I am so so happy that it is Christmas Eve, and that 2009 is almost put to bed. It was only a half day in the office, so I was able to meet up with Alex to watch a matinee of  ‘Up In The Air’. (Really enjoyed it.) Once we got home I buzzed about the kitchen prepping for tomorrow whilst we listened to a This American Life podcast. It was pure middle class bliss. I made another match of mince pies, this time I have the pastry recipe down and Alex is a much better roller than I am since my pie crusts were uneven and an inch thick. Then I moved on to making Smitten Kitchen’s winter fruit salad and Baked’s sour lemon buttermilk scones. With the scones I followed Smitten Kitchen’s advice and flash froze them so I can bake them straight from the freezer tomorrow morning.  And since the recipe yielded way more scones than we can eat in the morning I will have some tasty breakfast treats to look forward to. We will have the scones (plus tea) in bed whilst we open our Santa socks (and listen to Morning Edition), and then breakfast proper will be the winter fruit salad and Pioneer Woman’s savory bread pudding.  We are going to friends for an early Christmas dinner around 5pm so I need to make sure that we don’t go hungry and graze on mince pies all afternoon!

I am so happy happy to be on vacation for the next week. No big plans just plenty of cooking, eating, studying and watching Band of Brothers again.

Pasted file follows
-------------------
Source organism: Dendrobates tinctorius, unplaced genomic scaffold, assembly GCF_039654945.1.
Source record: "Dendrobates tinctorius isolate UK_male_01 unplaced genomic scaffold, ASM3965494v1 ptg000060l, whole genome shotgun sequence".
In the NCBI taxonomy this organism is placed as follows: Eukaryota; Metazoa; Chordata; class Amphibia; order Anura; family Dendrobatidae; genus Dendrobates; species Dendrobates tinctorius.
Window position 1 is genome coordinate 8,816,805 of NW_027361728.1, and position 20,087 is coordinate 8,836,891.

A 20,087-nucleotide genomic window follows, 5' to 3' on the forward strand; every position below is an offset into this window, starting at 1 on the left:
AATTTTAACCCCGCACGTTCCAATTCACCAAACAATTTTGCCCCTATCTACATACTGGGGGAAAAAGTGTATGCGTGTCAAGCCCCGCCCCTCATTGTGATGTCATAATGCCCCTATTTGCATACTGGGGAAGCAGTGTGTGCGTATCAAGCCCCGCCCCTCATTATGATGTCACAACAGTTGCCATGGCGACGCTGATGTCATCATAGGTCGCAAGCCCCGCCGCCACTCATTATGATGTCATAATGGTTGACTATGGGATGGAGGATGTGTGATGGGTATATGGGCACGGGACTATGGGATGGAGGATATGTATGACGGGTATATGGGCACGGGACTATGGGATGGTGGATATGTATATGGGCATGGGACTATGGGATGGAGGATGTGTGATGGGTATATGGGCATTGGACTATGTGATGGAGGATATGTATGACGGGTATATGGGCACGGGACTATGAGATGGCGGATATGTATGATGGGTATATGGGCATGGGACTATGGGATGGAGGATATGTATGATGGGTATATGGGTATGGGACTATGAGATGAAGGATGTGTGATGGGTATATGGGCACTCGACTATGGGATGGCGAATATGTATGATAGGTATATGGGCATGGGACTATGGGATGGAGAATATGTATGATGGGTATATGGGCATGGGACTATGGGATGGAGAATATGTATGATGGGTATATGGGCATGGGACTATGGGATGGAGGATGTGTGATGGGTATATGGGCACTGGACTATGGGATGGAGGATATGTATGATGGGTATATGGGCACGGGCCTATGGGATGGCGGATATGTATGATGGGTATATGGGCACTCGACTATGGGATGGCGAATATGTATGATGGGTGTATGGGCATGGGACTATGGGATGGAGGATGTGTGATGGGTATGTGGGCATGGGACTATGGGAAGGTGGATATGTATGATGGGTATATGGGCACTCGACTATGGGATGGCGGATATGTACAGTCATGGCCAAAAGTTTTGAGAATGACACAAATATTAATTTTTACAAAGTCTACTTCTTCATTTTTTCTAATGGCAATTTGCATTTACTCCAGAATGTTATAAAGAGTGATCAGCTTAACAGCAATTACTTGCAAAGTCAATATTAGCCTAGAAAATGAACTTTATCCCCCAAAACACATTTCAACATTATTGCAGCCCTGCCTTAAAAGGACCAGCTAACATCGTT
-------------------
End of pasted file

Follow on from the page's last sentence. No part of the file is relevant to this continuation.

Happy holidays, or to follow Richard Dawkins’ lead and celebrate the creation of the universe.

Never Let Me Go

Posted: 10/08/2009 in films
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Earlier this week an invitation to attend a sneak preview of Never Let Me Go popped into my inbox. Given that I really enjoyed the book, and that it was showing at a movie theatre that was only a few blocks from work I took it as a sign that I should attend.  Kazuo Ishiguro’s novel looks at the issue (and ethics) of cloning but with a really light touch. So whilst I was lining up for the movie this evening  I tried to push aside my fears about how they would manage to adapt such a gentle book and not turn it into an art house version of The Island. As it turned out it was way more Gattaca than Michael Bay.

Never Let Me Go is set in a world where in the 50s a cure for cancer was discovered, and people are starting to live into their 100s. But, in order for all this to happen there is a need for a constant supply of organ donors and that is where the clones come in.  The story focuses in on three friends (clones), and follows them from their school days in early 1970s (in a spooky boarding school) to their lives in the 90s as ‘Donors’ and ‘Carers’. Like with Gattaca the science bit is pushed to one side, and it has a very stylized look. Though this one is straight from my childhood: chunky sweaters and bangs.

It’s an incredible thought provoking film, and as it unravels rather horrifying. Do you remember the key scene in One Flew Over The Cuckoo’s Nest where Jack Nicholson fights back well that is what I was hoping all the way through. The clones don’t have free will, they are resigned to living out their days and that really wanted to make me scream.

I could tell that this film wasn’t everyone’s cup of tea at the screening but I really enjoyed it and scrawled that all over the questionnaire.